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PSY 210 Social Psychology Final Review Guide

by: Madeline Kaufman

PSY 210 Social Psychology Final Review Guide PSY 210

Marketplace > University of Miami > Psychology (PSYC) > PSY 210 > PSY 210 Social Psychology Final Review Guide
Madeline Kaufman
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These notes cover what is on the PSY 210 Social Psychology final. Ch 7: Persuasion Ch 8: Group Influence Ch 9: Prejudice Ch 10: Aggression: Hurting Others Ch 11: Attraction and Intimacy Ch ...
Social Psychology
Dr. Amy Schaffeur
Study Guide
Psychology, cooperation, bystander effect, self-disclosure, attachment theories, sternberg, Aggression, subtyping, Prejudice, stereotype, Leadership, groupthink, cult, discrepancy, persuasion
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Popular in Social Psychology

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This 17 page Study Guide was uploaded by Madeline Kaufman on Wednesday September 28, 2016. The Study Guide belongs to PSY 210 at University of Miami taught by Dr. Amy Schaffeur in Fall 2013. Since its upload, it has received 7 views. For similar materials see Social Psychology in Psychology (PSYC) at University of Miami.


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Date Created: 09/28/16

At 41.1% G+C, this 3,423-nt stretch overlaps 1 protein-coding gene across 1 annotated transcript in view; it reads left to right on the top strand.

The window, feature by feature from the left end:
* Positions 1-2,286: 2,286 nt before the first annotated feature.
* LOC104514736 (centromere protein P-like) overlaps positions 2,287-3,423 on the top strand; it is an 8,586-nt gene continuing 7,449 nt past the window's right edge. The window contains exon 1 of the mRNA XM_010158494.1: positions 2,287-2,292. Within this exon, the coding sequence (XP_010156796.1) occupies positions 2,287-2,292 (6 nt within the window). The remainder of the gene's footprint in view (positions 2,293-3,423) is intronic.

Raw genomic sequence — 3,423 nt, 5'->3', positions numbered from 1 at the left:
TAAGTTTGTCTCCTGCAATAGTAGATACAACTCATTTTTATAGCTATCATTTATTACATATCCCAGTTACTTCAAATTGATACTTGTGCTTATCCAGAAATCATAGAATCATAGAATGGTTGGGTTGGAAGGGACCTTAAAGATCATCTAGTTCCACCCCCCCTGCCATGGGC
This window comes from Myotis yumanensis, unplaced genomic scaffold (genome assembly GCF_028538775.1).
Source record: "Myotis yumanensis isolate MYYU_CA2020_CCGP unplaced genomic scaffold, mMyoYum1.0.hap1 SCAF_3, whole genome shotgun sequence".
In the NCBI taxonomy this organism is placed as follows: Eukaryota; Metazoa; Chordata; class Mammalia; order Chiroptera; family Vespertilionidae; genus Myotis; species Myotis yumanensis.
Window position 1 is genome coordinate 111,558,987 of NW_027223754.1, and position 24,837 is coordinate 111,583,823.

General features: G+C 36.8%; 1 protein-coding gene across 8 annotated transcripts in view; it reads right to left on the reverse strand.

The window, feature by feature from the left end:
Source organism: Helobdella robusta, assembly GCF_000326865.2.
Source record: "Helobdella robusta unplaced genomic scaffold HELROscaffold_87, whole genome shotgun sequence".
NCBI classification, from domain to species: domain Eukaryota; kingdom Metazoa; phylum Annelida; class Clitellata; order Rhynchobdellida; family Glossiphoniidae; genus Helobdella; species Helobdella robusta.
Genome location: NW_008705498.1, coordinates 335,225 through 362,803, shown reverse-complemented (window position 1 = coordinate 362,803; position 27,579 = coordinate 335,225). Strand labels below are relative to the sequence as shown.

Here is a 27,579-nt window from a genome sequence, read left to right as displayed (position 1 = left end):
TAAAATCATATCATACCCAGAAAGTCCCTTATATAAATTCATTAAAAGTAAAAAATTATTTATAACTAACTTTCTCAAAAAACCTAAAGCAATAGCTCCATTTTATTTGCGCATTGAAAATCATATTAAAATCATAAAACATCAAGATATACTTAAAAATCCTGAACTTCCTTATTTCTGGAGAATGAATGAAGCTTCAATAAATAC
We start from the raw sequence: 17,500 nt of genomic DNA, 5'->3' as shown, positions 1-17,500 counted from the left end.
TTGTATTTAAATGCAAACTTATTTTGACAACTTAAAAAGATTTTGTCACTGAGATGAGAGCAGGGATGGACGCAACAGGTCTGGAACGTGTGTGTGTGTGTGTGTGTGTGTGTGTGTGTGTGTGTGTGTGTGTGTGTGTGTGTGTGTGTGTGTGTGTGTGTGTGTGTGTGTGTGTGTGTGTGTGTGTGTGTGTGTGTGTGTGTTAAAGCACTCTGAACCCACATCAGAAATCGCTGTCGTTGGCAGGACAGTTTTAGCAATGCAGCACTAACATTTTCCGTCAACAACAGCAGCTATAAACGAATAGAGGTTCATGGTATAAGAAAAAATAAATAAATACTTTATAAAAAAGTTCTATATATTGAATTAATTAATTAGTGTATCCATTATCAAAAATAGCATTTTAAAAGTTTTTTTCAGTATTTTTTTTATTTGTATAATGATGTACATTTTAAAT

SOCIAL PSYCH FINAL: REVIEW GUIDE CHPT 7: Persuasion  What paths lead to persuasion? o Central route: occurs when people focus on the arguments (facts and information) and respond with favorable thoughts  Better for important topics that audience knows well o Peripheral route: occurs when people are influenced by incidental cues such as speaker’s attractiveness  Positive associations  Most commercials: Old Spice examples (karate)  Elements of persuasion: communicator, message content, channel, audience o Communicator  Credibility: believability; in terms of both expertise and trustworthiness  Attractiveness: appealing qualities  Halo effect: beautiful people are good  Sleeper effect: delayed impact of a message that occurs when an initially discounted message becomes effective; we remember the message but forget the reason for discounting it  “I heard somewhere that…”  individual more persuaded by the message over time  Research close up: Blascovich, Bailenson: studying social psychology in virtual social reality  People liked and were persuaded by a person who echoed own expressions (similarities) o Message content  Reason v Emotion  Depend on audience o If thoughtful audience, use central route o If uninterested audience, use peripheral route  Emotion o Good feelings cause more convincing o Arousing fear (George Bush commercial)  To prevent bad habits- smoking  Careful, this route can lead to cognitive dissonance: having inconsistent thoughts, beliefs, attitudes  Discrepancy: a credible source will elicit more change  Especially for discrepant change  Presentation  1 sided: with people who already agreed  2 sided: with people who disagreed o Need to support idea and need to negate their negative thoughts o More persuasive  Primacy vs recency; who speaks first and who speaks last changes persuasiveness  Primacy: 1 st o Primacy effect: those who speak first often have most influence o If presented back to back, we remember the first  Recency: last o Recency effect: those who speak last have most influence [ less common then primacy effect ] o If presented with time delay, we remember the 2nd o Channel of communication: the way the message is received  Active v Passive reception  Active: reading o Want more active o Interesting Book: Gladwell’s Tipping Point  Passive: watching TV  Personal v Media influence  Media; two step flow of communication: from leader to media to others (us) o More lifelike, more persuasive  Personal: recommendations from someone we know persuades us  Exposure effect: repetition breeds liking o Audience  Effects of age  Life cycle change: attitudes change as people grow older  Generational change: attitudes do not change; older people hold onto attitudes they adopted when they were young o Cannot teach an old dog new tricks o Benington College: students from conservative backgrounds, a liberal college. 50 years later more liberal. o In summary   Cults; o Characterized by:  Distinct rituals and beliefs related to its devotion to a god or person  Isolation from surrounding “evil” culture  A charismatic leader o Indoctrination  Quickly made active members  “Love bombing”  Voluntary or minimal contribution  Isolation  Target groups  Under 25  At turning points o Other book notes  Use group effect, foot-in-the-door phenomenon  Resisting persuasion o Challenging beliefs o Develop counterarguments o Inoculation programs  Attitude inoculation: exposing people to weak attacks upon their attitudes so that when stronger attacks come, they will have refutations available  William McGuire: did study on people resisting manipulation and advertisers use this to diminish other companies  Inoculating children against peer pressure and advertising  Poison parasite; use cues from malboro add; “I miss my lung, Bob.” o Two elements; poisonous strong counterinformation and parasitic associative links between counter claims and rival position CHPT 8: Group Influence  Group: perceive one another as “us” o Interact with or influence each other  Social facilitation: the strengthening of dominant (prevalent, likely) responses in the presence of others o Social arousal o Enhance easy behavior o Impair difficult behavior o Evaluation apprehension: concern for how others are evaluating us  Social loafing: tendency for people to exert less effort when they pool their efforts in a group towards a common goal, more so than when they are individually accountable o When you are boss, evaluate individual efforts within group  Deindividuation: loss of sense of self, do things that we would not do alone o Foster responsiveness to group norms o Increased deindividuation  Increased group size  Physical anonymity  Arousing and distracting activities o Diener and others: kids were more likely to take extra candy when they were in a group and when anonymous  Group Polarization: group-produced enhancement of member’s pre-existing tendencies (groups intensify opinions) o Risky Shift case- used to think group polarization was this but we now know it is just pre-existing tendencies  Stoner’s studies to see whether Helen should write a novel in terms of probability it will be successful  Tested common hypothesis that groups are more cautious than individuals  Showed group decisions being risky  Opinions began converging; usually a lower riskier number than initial average o Conformity plays a role- two group influences  Informational influence  Normative influence  Social comparison  Pluralistic ignorance: look to other people in dangerous situation (bystander effect) o Seen in prejudice groups; Myers (racial discussions) o Schools, communities, terrorist organizations, internet  Groupthink: a group agrees with a decision with no evaluation o Social psychologist Irving Janus uses groupthink toth explain good and bad group decisions of the 20 century American presidents o Titanic, Pearl Harbor, Bay of Pigs Invasion, Vietnam War, Challenger explosion  Challenger Disaster  1986  O-ring malfunction  Worries about O-rings had circulated for months before hand; groupthink to launch o Symptoms of groupthink  Overestimate might and right  Illusion of invulnerability  Unquestioned belief in group’s morality  Close-minded  Rationalization; collective justification  Stereotyped view of the opponent  Conformity  Self censorship; to avoid uncomfortable disagreement  Illusion of unanimity; agreement of all people involved  Mindguards: some members protect the group from information that would call into question the effectiveness of its decisions o Protection against groupthink  Be impartial  Devil’s advocate  Occasionally subdivide group, then unite to air differences  Welcome critiques from outside experts  Before implicating call second chance meeting  Group problem solving o African proverb: “if you want to go quickly, go alone. If you want to go far, go together.” o Brown and Paulus: identified 3 ways to enhance group brainstorming  Combine group and individual brainstorming (group first)  Brainwriting: have group write and read rather than speak and listen (no one-at-a-time)  Pass a note than add an idea  Electric brainstorming: on computer, more efficient  Minority influence o Consistency o Self confidence o Defections from the majority  Leadership: the process by which individuals mobilize and guide groups o Task leadership: leadership that organizes work, sets standards, and focuses on goals o Social leadership: leadership that builds teamwork, mediates conflict, and offers support o Transformational leadership: leadership that, enabled by a leader’s vision and inspiration, exerts significant influence  Motivates others to identify with and commit themselves to the group’s mission  Focus on: transformational community leadership  Walt and Mildred Woodward in WWII  Voiced opposition to Japanese internment o People not hostile about their return  Honored for courage in book Snow Falling on Cedars CHPT 9: Prejudice  Prejudice: a preconceived negative judgment about a group and its members o Discrimination: unjustified negative behavior towards a group and its members o Prejudice is a thought, discrimination is a behavior o Stereotype: a belief about the personal attributes of a group of people  Generalizing about individuals in a group  Prejudice can be; o Overt: explicit and conscious o Subtle: implicit and automatic  Automatic: amygdala  Controlled: frontal cortex  Where does anger disappear: implicit judgment test  Hugenberg and Bodenhausen  People saw more anger in black faces longer than they saw anger in white faces higher scores in prejudice  Sexism o Benevolent: positive  Women more understanding and kind; Alice Eagley women are wonderful effect o Hostile: negative  Sources of social prejudice: social inequalities, socialization, religion, institution o Social inequalities  Unequal status and prejudice  Social dominance orientation: a motivation to have ones group dominate other social groups  “Absolute power corrupts absolutely” o Socialization; from other people  Authoritarian personality: a personality that is disposed to favor obedience to authority and intolerance of outgroups and those lower in status  harsh punishment, absolute enforcement of rules  Authoritarian parent teaches kid not to get caught because I said so- emphasis on obedience  Authoritative parent teaches kid why something is wrong  Ethnocentric: believing in the superiority of ones own ethnic and cultural group, disdain for other groups o Religion and prejudice  Correlation does not imply causation  Depth of religious commitment  Low commitment: more religious-more prejudice  High commitment: more religious- less prejudice o Conformity  Follow path of least resistance o Institutional supports: schools, government, media, banks  In classroom;  Motivational Sources of prejudice o Scapegoat theory: targets for displaced aggression  Frustration-aggression  Ie more lynchings occurred during the years with low cotton prices (economic frustration) o Realistic group conflict theory: the theory that prejudice arises from competition between groups for scarce resources  Competition and scarcity of resources lead to prejudice o Social identity: the “we” aspect of our self-concept; the part of our answer to who am I that comes from our group membership  Tend to define ourselves from our groups  Social identity theory  We categorize; shortcut description  We identify; associate ourselves with certain groups that are our ingroups; o Gain self esteem for status and belonging; positive self concept  We compare; contrast our groups with other groups known as outgroups; o Favorable bias to own group: ingroup bias  Increases with small number and threat  Cognitive Sources of prejudice o Categorization o Outgroup homogeneity effect: perception of outgroup members as more similar to one another than ingroup members  They are alike, we are diverse o Own-race bias: the tendency for people to more accurately recognize the faces of their own race  Also known as cross-race or other-race effect o Vanman found that facial muscles indicated more frowning when looking at outgroup (other race) even if they said they liked them o Stigma consciousness: expectation of being victimized by prejudice  Distinctiveness feeds self consciousness  Perceiving people who stand out  Vivid cases: more available in memory, seldom represent larger group  Is it a just world? o Just-world phenomenon: the tendency of people to believe that the world is just and people get what they deserve and deserve what they get  Blame the victim  Monday morning quarterback: judging people by their results  Just world phenomenon discounts the uncontrollable factors that can derail good efforts by talented people  Stereotype threat: disrupting concern that one will be negatively evaluated because of stereotype o Claude Steele gave hard math test to men and women  Equal scores when not told anything  Women scored worst when told that there was a gender difference  Subtyping: accommodating individuals who deviate from ones stereotype by thinking of them as an exception to the rule o Supgrouping: doing so for a group CHPT 10: Aggression: Hurting Others  Aggression: physical or verbal behavior intended to hurt someone o Hostile aggression: aggression that springs from anger whose goal is to injure  Goal: to injure, an end in itself o Instrumental aggression: aggression that aims to injure with means to other end; to make a point  Most terrorism  Goal: something else  Theories of aggression: biological, frustration, learned social behavior o Biological; instinctive (learned), evolutionary, neural, genetic, biochemical  Neural: amygdala triggers anger, prefrontal cortex inhibits aggression  Instinctive behavior: an innate, unlearned behavior pattern exhibited by all members of a species  Biochemical influences: alcohol, high testosterone, low serotonin, poor diet o Frustration-aggression theory: the theory that frustration triggers a readiness to aggress  Displacement: redirect aggression to a safer target other than source of frustration  Frustration aggression theory REVISED: frustration causes anger that leads to aggression (build up of anger)  Aggression theories describe HOSTILE aggression (not instrumental) o Relative deprivation: the perception that one is less well off than others when comparing; know what you are missing  Aggression as learned social behavior o Observational learning; social learning theory: we learn social behavior by observing and imitating and by being rewarded and punished  Family, culture; tv, magazines, movies, videogames o Bandura’s experiment: Bobo dolls: after children watch male model attack doll, children attack; also play on rewarding and stuff  Influences on aggression o Aversive incidents: pain, heat, attacks o Forms of arousal (anger) amplify one another; fight, fright, sexual arousal o Direct correlation between watching TV and aggressive acts  Correlation does not imply causation, but we have experimental data that shows cause and effect  Donnerstein: after viewing an aggressive erotic film, college men delivered stronger shocks than before especially to women  Pornography; distorted perceptions of sexual reality and increased aggression against women  TV and behavior: arousal, disinhibition, imitation  TV and thinking: desensitization, social scripts, altered perceptions, cognitive priming, time drain o Anderson: video game violence  Aggression in groups o Group-enhanced aggression  Jaffe: showed that groups gave higher shocks  Meir and Hinsz: groups gave and got more hot sauce o Diffusion of responsibility o Social contagion: groups magnify aggressive tendencies o Finding social identity in a gang o Group polarization  Reducing aggression o Catharsis (letting it out in another way); not effective o Social learning approach CHPT 11: Attraction and Intimacy  Proximity: geographical nearness; powerfully predicts liking  Matching hypothesis: we tend to choose partners of similar levels of attractiveness (and other traits)  Mere-exposure effect: tendency for new stimuli to be liked more so than after repeated exposure  Physical attractiveness stereotype: the presumption that physically attractive people possess other socially desirable traits as well  Sternberg’s theory of Love: 7 possible loves o Only need to know consummate love  Equity: the outcomes people receive from a relationship are proportional to what they contribute to it o Equitable outcomes don’t have to be equal  Differences in attractiveness o Over time o Between cultures; YouTube examples; the Duchess, Monsoon Wedding  Excitation Transfer: Art Aron suspended bridge study o Met woman on a bridge: liked her more o Met woman in classroom: liked her less o Sympathetic nervous system excites  Attachment theory o Bowlby’s initial research: homeless people  Determines that intimate attachments to other humans are hub to which humans life revolves around o Harlow’s experiment: Monkeys  When baby monkeys presented with 2 fake, go to one that has fake fur and looks like mom rather than one that doesn’t look like mom but has bottle o Answorth’s research: children in waiting room  Strange situation paradigm, reaction of child when mom comes back  Three styles of attachment  Secure attachment: attachments rooted in trust and marked by intimacy o Doesn’t mean baby is not upset, happy when return again  Avoidant attachment: attachment marked by resistance to being close to others o Kid didn’t care or notice when mom left/returned  Insecure attachment: attachments marked by anxiety and ambivalence o Crying so much, ambivalent; pissed when mom comes back o Hazan and Shaver’s research: childhood attachment transfers to adult romantic relationships  Self-disclosure: revealing something about yourself to others o Women have more self disclosure than males  Male widowers suffer more than females o Increasing intimacy, as with shared acitivites o Disclosure reciprocity: the tendency for one person’s intimacy of self disclosure to match that of a conversational partner o Snyder; developed self monitoring scale  Low: psychiatric patients  Medium/most effective:  High: actors  Anti-social personality disorder: good at self monitoring, manipulative people  Empirically supported relationship research o Gottman Relationship Institute; “7 principles for making marriages work by Gottman” o Prep Inc; “fighting for your marriage” by Markman and Stanley CHPT 12: Don’t need to know much, just… - From an evolutionary standpoint, the whole goal is to reproduce; so were more likely to help people who are related to us and less likely to help strangers and other species - Bystander effect: more likely to help someone if you are by yourself but when you’re in a group you have to o Notive event o Interpret as emergency know what to do o Know you are the one who has to do it; in group often wait for someone else to act  Pluralistic ignorance: look to other people in danger CHPT 13: Conflict and Peacemaking  Why do we care who wins? o Ingroup bias o Evolution and survival of the fittest  What creates conflict: social traps, competition, perceived injustice, misperception o Social traps: a situation in which the conflicting parties, by each rationally pursuing its self interest, become caught in mutually destructive behavior  The prisoner’s dilemma:  DA knows two people are jointly guilty but only has enough evidence to convict them of lesser offense, so creates incentive for private confession o If one confesses, will convict that one of harsh sentence and other of complete immunity o If both confess, each will get moderate sentence o If neither confess, convicted of light sentence  Over 2000 variations  Most beneficial: neither confess  Most likely: confess  Tragedy of the Commons: the commons is any shared resource (air, water, energy sources, food supplies), and the tragedy is when individuals consume more than their share causing collapse  Do what is good for me or for the group? o Misperception; mirror-image perceptions: reciprocal views of each other often held by parties in conflict  Both view themselves as moral and other as evil  How can peace be achieved? o Contact, cooperation, and communication o Contact hypothesis: human contact will create peace  Equal status contact: contact on an equal bases; necessary o Non-zero sum games: games in which outcomes do not need to some zero- does not need to be winner and loser  With cooperation; both can win  With competition; both can lose  AKA mixed motive situations o Cooperation  Enhanced by common external threats  Enhanced by superordinate goals: a shared goal that necessitates cooperation  Color war  Sherif’s Robber’s Camp/Cave experiment: shows competition creates enemies o First week, separate camps (boyscouts) did cooperative activities and got along o Win lose competition created intense conflict (Rattlers and Eagles)  Rugby reducing barriers in south Africa: Invictus  Remember the Titans: equal status contact, superordinate goals  Shelton and Richeson: cross-racial friendship  Studied Princeton students  Races thinking that they are more interested in a relationship then members of the other race  Restrain friendships  Jackie Robinson  Rickey refused to desegregate  PeeWee Reese putting arm around shoulder; OBSERVATIONAL LEARNING in movie with little boy o Statue in Brooklyn  Superordinate goals; Stank yelling at Phillies coach, Stank saying to hit guy in head after cleated robinson  Contact hypothesis; guy from Greys started to like him o Staying in house when wouldn’t let him  Frustration hypothesis: batting the wall after Phillies manager yelled at him o After not being allowed into hotel “I want an apology from you”  Jigsaw Classroom: break kids down into diverse groups, have them present a topic  Each group member had piece of jigsaw  Elliot Aronson research study  Desegregation in schools in 1970s TX o Communication: bargaining, mediation, arbitration  Bargaining: seeking an agreement to a conflict through direct negotiation  People can work out on own  Mediation: an attempt by a neutral third party to resolve a conflict by facilitating communication and offering suggestions  Parties involved still have final say  Arbitration: resolution of a conflict by a neutral third party who studies both sides and imposes a settlement  Things so conflicting all you can do is present your side CHPT 14,15,16: Applying Social Psychology [in the Clinic, Court, and Sustainable Future]  IN THE CLINIC o Psychological disorders and treatment: take abnormal psychology  Depression  Enhance happiness: exercise, sleep, close relationships, helping others, gratitude journal o Martin Seligman’s Learned Optimism or Authentic Happiness o Sameet Kumar’s The Mindful Path Through Worry and Rumination o Gretchen Rubin’s The Happiness Project o o UM wellness center: exercise, cooking classes, meditation, massage o Volunteer: Butler Center; 305-284-GIVE, UC240  Loneliness  Anxiety and shyness  Health, illness, and death o About health and wellness: take stress management o From the speaker  Schizophrenia  Culturally Informed Therapy for Schizophrenia  Education based on culture  EE: Expressed Emotion; risk factor for exacerbation of illness  EOI: emotionally overinvolved statement  IN THE COURT o Elizabeth Loftus: demonstrate Misinformation Effect  Misinformation effect: incorporating misinformation into one’s memory of the event after witnessing an event and receiving misleading information  Way you ask a question can lead to misinformation o How fast cars going when hit? Less accurate answer o How fast cars going when smashed? Remember broken glass; more accurate o Happens to children  Loftus; people asked with wrong sign (misleading information) answered incorrectly more o Eyewitness testimony; Wells and Bradfeld  Act more certain in testimony than they were at the crime  Increased confidence with positive feedback; post identification feedback effect  With repetition of question  Video of jacket changing colors; don’t always do a good job at remembering things  SUSTAINABLE FUTURE o Environmental crisis: exploding population, increased resource consumption  National Geographic clip: 7 billion: predict 7 billion people by the end of 2011 o Drive hybrid vehicle: 50% parking rebate o Maslow’s hierarchy of needs: after basic needs met, money does not increase happiness o National well being; Britain’s New Economic Foundation  Experienced quality of life matters more than income o Presenter  Society constructs the way people think about climate change  Rational actor: maximize utility Dumb Shit “Know this for the test” - T-mobile changed look of spokesperson due to ad run against them - Sprayed with ammonia gas: empirical evidence o Poisoned parasite ad: virgin mobile commercial - Gottman Institute: all about relationships o Books, DVDs, research, therapy o 7 Principles to Make Marriage Work o 16 minute clip o 4 signs of apocalypse (near end); contempt o 5:1 ratio: for every 1 issue you have, have 5 things to counteract - Failure to thrive syndrome: infants with proper nutrition but without emotional attachment can die - Odd Animal Couples: video viewed in class o In Nature on PBS o What were animal pairings?  Goat and blind horse  Dog and cheetah: Busch gardens  Deer and Dog: Kate and Pip  Goose and turtle o Animals have personalities too:stable - Females who have stronger social bonds live longer - Temple Grandon: talked about emotions, autistic - Miami Holocaust Memorial commemorating Day of Broken Glass 75 thAnniversary - Cate Mutiny: how the Miami Hurricanes overturned the football establishment o One of the first schools with African American - Office of the Ombudperson: investigates and attempts to resolve complaints and problems between students and university employee or employer